In fluid and ever-changing regional and global socio-economic conditions, most experts agree that college graduates can expect several transformative changes in their work culture and will change careers several times during their working life cycle. Employment trends suggest that this phenomenon has already become a widespread reality in the US and Europe, and will increasingly become the norm across a number of middle-income Asian countries.
In such dynamic career-related conditions, which are expected to be more the norm than the exception in the foreseeable future, the flexibility and adaptability of graduates especially in emerging economies become all the more a premium. Arguably, such qualities are best fostered in the guiding ethos of an excellent, well-rounded liberal arts education; not the kind of education that is minimalist and one-dimensional, but one that cultivates in students – in professional programmes or otherwise – an ability to confront new frontiers, new realities, to have faith in their honed-in analytical and critical thinking skills, and to be able to adapt to emergent challenges and unanticipated opportunities.
Frankly, much conventional wisdom about the liberal arts’ demise notwithstanding, the assessments about foreseeable economic and systemic realities associated with working life cycles of college graduates present policymakers and students alike with a potent (and practical) rationale for investing in a well-rounded liberal arts education that equips graduates not for that first job, but instead to confront their impending lifetime of professional challenges and being able to reinvent themselves, as they will no doubt have to do at different stages of their working life.
Third, the intrinsic value of a well-rounded and student-centred liberal education, where the development of the whole individual is paramount, remains a compelling and enduring factor for why the liberal arts model must continue to matter.
When we nourish the spirit, contemplate issues of morality, service, conscience, and delve in the study of history, the fine arts and languages, learn practical skills, while – among other things – also fine-tune our grasp of the scientific process of discovery, we are, very simply, enlightened.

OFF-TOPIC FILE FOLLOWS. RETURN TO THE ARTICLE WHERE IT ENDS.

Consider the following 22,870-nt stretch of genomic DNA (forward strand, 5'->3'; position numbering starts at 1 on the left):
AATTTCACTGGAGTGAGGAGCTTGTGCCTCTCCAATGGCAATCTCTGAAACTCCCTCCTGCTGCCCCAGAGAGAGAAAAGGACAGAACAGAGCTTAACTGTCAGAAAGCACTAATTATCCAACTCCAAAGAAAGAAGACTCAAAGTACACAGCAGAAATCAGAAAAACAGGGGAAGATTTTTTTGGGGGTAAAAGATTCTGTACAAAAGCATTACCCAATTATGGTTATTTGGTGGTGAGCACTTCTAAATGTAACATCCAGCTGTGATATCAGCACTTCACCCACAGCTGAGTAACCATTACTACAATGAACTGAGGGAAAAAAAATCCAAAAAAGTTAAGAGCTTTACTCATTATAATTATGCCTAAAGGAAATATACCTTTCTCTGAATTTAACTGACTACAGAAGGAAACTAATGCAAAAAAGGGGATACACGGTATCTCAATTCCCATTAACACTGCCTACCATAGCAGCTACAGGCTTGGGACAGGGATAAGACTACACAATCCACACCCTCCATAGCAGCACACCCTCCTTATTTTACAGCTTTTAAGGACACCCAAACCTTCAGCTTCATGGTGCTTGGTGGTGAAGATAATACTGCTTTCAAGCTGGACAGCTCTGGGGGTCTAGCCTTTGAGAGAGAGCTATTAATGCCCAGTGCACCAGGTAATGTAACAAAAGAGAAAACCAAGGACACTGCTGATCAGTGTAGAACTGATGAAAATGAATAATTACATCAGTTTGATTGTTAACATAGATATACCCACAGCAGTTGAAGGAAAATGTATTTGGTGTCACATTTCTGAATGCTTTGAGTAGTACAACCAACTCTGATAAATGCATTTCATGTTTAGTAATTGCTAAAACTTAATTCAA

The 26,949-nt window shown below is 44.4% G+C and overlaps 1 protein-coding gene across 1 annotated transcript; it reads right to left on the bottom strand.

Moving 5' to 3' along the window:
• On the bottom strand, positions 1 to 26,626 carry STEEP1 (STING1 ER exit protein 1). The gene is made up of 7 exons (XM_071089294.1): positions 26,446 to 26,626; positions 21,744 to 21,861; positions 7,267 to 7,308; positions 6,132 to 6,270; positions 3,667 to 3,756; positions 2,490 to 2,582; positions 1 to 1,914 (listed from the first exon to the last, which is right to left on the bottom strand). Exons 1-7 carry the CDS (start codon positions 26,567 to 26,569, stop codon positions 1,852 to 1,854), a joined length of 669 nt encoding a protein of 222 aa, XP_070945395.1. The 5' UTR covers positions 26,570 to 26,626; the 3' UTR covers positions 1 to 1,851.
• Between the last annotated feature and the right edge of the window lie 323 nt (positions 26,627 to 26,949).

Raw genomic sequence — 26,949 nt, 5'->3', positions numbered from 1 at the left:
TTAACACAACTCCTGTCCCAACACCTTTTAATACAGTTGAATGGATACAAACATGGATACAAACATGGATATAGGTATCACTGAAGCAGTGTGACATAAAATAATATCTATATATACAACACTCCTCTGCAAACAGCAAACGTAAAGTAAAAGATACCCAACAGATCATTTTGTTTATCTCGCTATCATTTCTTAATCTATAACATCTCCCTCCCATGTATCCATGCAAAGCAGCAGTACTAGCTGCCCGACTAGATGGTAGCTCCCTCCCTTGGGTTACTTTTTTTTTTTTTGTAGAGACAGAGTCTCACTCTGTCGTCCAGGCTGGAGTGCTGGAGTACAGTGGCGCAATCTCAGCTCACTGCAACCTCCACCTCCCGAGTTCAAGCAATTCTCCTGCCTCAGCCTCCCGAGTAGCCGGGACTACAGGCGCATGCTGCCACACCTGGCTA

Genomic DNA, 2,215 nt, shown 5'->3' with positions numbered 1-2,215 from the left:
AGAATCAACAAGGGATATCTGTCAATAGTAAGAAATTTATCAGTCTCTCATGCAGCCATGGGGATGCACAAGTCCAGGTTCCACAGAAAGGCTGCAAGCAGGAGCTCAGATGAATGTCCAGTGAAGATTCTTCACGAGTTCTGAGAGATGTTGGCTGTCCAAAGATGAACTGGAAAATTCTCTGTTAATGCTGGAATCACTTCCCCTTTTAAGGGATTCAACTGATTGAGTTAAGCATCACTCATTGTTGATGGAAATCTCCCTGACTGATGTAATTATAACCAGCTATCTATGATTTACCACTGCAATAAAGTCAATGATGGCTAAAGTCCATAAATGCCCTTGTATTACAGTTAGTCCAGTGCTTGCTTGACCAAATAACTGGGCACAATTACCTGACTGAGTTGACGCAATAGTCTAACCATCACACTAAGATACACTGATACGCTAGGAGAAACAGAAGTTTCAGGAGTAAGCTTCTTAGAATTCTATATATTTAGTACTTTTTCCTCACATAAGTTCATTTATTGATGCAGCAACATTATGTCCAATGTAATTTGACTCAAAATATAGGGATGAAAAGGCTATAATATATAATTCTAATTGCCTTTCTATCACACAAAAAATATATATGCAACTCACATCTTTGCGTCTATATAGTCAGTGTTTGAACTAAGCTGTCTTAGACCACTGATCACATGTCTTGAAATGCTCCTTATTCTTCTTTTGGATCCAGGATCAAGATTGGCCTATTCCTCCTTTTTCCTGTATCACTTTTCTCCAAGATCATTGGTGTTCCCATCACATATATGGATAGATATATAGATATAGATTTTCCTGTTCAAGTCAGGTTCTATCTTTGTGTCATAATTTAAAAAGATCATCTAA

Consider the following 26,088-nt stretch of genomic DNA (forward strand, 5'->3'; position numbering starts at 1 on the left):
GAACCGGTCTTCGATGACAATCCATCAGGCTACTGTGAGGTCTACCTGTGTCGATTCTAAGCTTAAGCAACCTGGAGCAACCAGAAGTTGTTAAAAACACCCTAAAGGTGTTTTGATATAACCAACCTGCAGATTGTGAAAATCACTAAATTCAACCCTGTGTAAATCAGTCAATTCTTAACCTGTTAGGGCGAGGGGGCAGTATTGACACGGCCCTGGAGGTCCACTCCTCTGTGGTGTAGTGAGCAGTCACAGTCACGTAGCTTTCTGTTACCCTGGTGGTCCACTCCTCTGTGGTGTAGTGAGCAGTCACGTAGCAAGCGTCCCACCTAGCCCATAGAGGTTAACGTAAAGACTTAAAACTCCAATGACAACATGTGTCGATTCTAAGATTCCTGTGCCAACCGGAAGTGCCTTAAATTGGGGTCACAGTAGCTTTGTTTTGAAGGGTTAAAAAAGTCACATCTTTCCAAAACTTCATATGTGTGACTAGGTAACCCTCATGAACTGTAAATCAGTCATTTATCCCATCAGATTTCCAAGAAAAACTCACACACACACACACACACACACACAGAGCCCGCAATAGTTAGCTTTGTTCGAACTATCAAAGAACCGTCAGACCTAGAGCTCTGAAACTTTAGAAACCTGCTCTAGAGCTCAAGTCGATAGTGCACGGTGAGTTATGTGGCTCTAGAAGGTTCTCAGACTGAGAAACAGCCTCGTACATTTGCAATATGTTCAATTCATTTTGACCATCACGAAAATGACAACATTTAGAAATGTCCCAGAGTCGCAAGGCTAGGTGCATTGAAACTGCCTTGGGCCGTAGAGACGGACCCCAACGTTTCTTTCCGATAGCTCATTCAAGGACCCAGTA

We derive a fuller appreciation of the self, a deeper grasp of our humanity (and that of others).
Along these lines, Richard Hersh, a former president of Hobart and William Smith Colleges, has noted that the liberal arts play a central role in “meaning-making,” and in “the innate human need for coherence”.
In addition, I will note that it is ironic indeed that precisely during these years, when many skeptics have been questioning the continued relevance of a liberal arts-oriented education, we have been subjected to a rather curious (or perhaps not) precipitous trend toward student-centered, interactive, nimble, and intensive educational experience that has historically been the trademark of institutions committed to the liberal arts tradition.
Irrespective of their relative effectiveness in trying to capture some of the energy and ethos of a liberal arts-based education, which values personalized attention and excellent teaching, these efforts represent an unambiguous acknowledgement of the virtues of a student-centred education. Indeed, it is a revealing and refreshing commentary (and reminder) about everything that is right and enduring about the liberal arts.
'If art is to nourish the roots of our culture, society must set the artist free to follow his vision wherever it takes him' https://t.co/WhBlC0j65N
— Raza Ahmad Rumi (@Razarumi) December 24, 2016
In this vein, I submit that the same premise applies to the liberal arts in general. Indeed, the cultures, ideas and deep traditions of Southeast Asia and the Pacific can also continue to be nourished and advanced through enabling educators and the liberal arts alike to be innovative and transformational.
The strengths and virtues of the liberal arts-based education are ultimately the bedrock of a vibrant and democratic society. Ironically, in an age of globalization, we also see intense and deeply embedded parochialism, identity politics, and social fragmentation (and this is not just endemic in a number of Asian societies). Higher education systems need to be reinvigorated to also be spaces for some more enlightened and open discourse to help overcome such destabilizing forces.
In this regard, the defining pillars of an excellent liberal arts-based education is critical to enabling social and economic advancement.
Sunil Kukreja is a professor of sociology at the University of Puget Sound, US.